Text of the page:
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Tuesday, April 07, 2009

Day Three: Jesus Fights the Authority

When John Cougar fights the Authority, the authority always wins. On Tuesday, Jesus is doing a lot of fighting the authority. (Whether he wins, I suppose is pretty much the central question for anyone considering membership in the Christian Church.)

First, on the way back into town, Peter sees that the fig tree Jesus cursed the day before is dead. This is kind of a no excuses scripture I think. If you can't bear fruit when it is needed, even if you are not ready or the time isn't right otherwise, you are worthless. Reminds me of Jesus saying let the dead bury the dead.

Next, we have a series of verbal challenges for Jesus. It all begins with the temple authorities, and the first response is a dodge. The temple authorities themselves ask Jesus what gives him the right to stir things up so much. Rather than answer, he puts it on them and asks them whether John's baptism came from heaven or earth. The temple leaders read the crowd and recognize they can't really give an answer and be consistent with what they've said in the past. So they say they don't know, and thus Jesus gives not answer. Next Jesus goes on the offensive telling the parable of the vineyard. This is basically a straight up attack on the temple authorities, blaming them for the death of the prophets. According to Mark, "they looked for a way to arrest him because they knew he had spoken the parable against them. But they were afraid of the crowd; so they left him and went away."

The next verbal episode was not initiated by the chief priests, but the Pharisees, who Mark says the chief priests sent. They have come up with the trickiest of tricky questions, should the people pay their taxes? To this, Jesus executes sort of a half dodge. He turns the question into a lesson about God's authority. Give to Ceasar what is Ceasar, but give to God what is God's. He basically says, the tax question is a stupid question, what you need to be worried about his dedicating yourself, as a child of God, to God's kingdom.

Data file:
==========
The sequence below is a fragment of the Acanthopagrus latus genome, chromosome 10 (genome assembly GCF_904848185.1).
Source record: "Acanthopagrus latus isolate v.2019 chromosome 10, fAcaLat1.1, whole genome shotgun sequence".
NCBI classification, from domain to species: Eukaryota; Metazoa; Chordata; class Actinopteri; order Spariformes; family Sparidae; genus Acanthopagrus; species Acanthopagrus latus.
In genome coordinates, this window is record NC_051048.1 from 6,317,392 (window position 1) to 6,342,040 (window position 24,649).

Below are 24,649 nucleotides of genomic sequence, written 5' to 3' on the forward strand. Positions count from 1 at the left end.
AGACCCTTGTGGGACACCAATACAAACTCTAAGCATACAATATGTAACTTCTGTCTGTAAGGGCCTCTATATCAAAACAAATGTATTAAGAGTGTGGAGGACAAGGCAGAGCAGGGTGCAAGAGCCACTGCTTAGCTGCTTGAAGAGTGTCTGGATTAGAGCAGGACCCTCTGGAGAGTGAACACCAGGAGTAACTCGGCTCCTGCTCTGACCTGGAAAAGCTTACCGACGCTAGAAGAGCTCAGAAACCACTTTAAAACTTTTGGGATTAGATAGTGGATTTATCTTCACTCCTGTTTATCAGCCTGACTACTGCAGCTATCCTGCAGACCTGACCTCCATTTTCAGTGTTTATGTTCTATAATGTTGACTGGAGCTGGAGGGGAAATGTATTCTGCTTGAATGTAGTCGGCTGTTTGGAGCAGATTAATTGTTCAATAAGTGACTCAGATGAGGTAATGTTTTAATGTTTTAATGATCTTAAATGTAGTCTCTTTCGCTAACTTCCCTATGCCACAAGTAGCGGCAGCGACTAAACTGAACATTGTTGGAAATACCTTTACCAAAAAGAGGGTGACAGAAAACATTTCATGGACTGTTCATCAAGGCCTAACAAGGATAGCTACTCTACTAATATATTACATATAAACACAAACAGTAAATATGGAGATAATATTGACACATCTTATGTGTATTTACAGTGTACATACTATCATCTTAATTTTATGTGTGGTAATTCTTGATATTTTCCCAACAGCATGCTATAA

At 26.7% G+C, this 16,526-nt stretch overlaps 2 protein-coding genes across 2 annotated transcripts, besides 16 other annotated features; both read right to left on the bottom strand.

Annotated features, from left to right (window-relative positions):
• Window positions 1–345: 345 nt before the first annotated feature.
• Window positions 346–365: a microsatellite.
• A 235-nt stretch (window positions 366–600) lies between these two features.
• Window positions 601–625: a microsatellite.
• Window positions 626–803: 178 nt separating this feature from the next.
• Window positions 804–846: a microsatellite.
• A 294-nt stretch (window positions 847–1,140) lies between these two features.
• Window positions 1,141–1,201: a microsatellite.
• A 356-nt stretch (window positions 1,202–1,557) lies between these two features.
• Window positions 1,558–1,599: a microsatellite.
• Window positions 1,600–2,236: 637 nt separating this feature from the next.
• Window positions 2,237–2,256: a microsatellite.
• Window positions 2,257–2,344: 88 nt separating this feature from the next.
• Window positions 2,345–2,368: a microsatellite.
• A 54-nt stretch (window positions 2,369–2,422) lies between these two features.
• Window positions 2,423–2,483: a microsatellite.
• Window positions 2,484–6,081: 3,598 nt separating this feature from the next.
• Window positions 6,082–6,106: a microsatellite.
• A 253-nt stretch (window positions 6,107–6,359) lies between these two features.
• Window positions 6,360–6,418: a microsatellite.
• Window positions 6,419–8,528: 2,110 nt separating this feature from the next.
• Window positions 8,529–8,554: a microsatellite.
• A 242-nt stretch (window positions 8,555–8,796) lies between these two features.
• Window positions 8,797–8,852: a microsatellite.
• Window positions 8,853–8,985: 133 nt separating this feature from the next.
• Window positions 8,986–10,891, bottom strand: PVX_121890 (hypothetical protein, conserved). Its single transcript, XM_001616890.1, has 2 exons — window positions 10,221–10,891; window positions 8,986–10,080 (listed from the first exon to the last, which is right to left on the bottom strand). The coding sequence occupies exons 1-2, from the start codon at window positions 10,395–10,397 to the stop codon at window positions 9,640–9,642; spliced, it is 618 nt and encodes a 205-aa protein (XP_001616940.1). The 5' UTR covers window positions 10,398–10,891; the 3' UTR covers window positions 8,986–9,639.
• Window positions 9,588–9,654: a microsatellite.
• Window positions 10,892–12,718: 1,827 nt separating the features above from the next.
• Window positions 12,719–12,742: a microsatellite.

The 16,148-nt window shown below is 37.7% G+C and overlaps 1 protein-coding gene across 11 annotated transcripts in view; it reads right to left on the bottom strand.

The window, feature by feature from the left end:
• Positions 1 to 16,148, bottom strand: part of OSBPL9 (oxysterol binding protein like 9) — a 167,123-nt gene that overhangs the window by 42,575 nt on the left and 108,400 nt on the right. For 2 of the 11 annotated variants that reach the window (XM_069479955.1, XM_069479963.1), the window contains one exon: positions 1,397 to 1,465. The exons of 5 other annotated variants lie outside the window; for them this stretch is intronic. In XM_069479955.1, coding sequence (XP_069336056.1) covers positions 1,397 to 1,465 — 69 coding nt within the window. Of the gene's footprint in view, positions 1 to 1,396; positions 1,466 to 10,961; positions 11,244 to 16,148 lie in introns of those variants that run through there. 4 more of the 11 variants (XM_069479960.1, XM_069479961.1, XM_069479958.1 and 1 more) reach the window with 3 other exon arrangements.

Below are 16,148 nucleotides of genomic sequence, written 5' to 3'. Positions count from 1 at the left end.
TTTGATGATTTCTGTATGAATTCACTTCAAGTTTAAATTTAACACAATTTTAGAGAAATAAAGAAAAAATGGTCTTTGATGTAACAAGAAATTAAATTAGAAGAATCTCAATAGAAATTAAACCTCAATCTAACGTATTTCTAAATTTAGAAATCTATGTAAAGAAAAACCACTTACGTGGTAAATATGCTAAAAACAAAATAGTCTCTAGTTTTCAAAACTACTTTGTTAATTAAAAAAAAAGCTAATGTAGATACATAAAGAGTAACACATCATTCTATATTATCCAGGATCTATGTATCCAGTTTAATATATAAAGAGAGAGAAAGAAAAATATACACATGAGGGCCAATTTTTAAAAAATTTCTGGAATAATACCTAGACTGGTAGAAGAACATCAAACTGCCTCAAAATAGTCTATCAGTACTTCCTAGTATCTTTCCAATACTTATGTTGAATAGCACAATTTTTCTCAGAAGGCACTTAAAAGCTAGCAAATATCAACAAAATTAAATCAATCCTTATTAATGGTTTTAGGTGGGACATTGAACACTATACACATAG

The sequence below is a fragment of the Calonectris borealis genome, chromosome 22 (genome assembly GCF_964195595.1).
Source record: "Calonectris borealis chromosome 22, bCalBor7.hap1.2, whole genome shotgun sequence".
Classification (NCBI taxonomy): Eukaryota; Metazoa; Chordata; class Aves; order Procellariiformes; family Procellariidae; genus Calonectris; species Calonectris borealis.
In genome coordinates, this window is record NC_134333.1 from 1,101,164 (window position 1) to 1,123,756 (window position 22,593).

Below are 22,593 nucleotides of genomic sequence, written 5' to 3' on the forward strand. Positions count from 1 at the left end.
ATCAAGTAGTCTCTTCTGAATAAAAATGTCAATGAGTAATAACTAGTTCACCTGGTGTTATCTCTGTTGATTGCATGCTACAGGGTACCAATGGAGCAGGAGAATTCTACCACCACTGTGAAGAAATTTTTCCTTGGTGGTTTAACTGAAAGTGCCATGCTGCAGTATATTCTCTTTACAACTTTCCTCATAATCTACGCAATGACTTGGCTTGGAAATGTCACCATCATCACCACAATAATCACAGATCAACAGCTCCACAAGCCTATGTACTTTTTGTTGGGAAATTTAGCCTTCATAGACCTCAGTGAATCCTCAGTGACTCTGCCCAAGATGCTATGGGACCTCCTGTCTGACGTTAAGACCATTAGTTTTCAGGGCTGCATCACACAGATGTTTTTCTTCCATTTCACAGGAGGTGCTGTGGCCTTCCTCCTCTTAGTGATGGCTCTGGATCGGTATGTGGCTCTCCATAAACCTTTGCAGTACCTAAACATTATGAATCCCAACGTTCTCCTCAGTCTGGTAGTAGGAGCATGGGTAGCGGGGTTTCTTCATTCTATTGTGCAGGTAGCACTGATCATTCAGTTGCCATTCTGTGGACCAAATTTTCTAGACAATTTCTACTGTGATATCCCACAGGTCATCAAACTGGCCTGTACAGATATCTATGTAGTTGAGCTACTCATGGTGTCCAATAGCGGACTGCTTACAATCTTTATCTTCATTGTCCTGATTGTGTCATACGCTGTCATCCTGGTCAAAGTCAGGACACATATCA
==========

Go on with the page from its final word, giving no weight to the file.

Next up, the Sadduces, who by the way did not believe in an afterlife. They pose a paradox created by post-resurrection afterline. Jesus replies with some specifics, that frankly don't make much sense to me, but then again comes to "[God] is not the God of the dead, but of the living. You are badly mistaken!" Mark 12:27.

Last up is a lawyer. He asks a relatively easy question, "What is the greatest commandment?" Jesus nails it, and the lawyer recognizes as much. So Jesus says to him, "You are not far from the kingdom of God."

That closes out this scene that is sort of like a bad movie where the villians stand in a circle around the hero and then rush at him one at time. He beats up villian one and then comes villian two and so on.

What I notice is how often Jesus focuses the discussion back on the here and now. He rejects talk about taxes, and after life, and biblical trivia and instead talks about the Kingdom of God, which is altogether unlike the Kingdom of Ceasar and which is at hand. It is difficult to read these exchanges and still come away thinking that Jesus meant the afterlife when he spoke of the Kingdom. Not to say he didn't believe in an afterlife--the exchange with the Sadduces indicates he did--but the Kingdom of God was not about the afterlife. It was connected to this March on Jerusalem that he had started.

Having beat back his enemies in verbal debate, Jesus begins teaching. He talks about how the widow's mite is worth more than the offerings of the wealthy.

The day closes out with an apocolyptic vision of the near future, and a warning to the disciples not to follow false prophets. Mark 13 When Mark's audience read this bit, I am sure their heads were nodding along. They were reading in a time when Jerusalem either had been destroyed, or when there were rebels attempting to chase Rome from the streets of Jerusalem.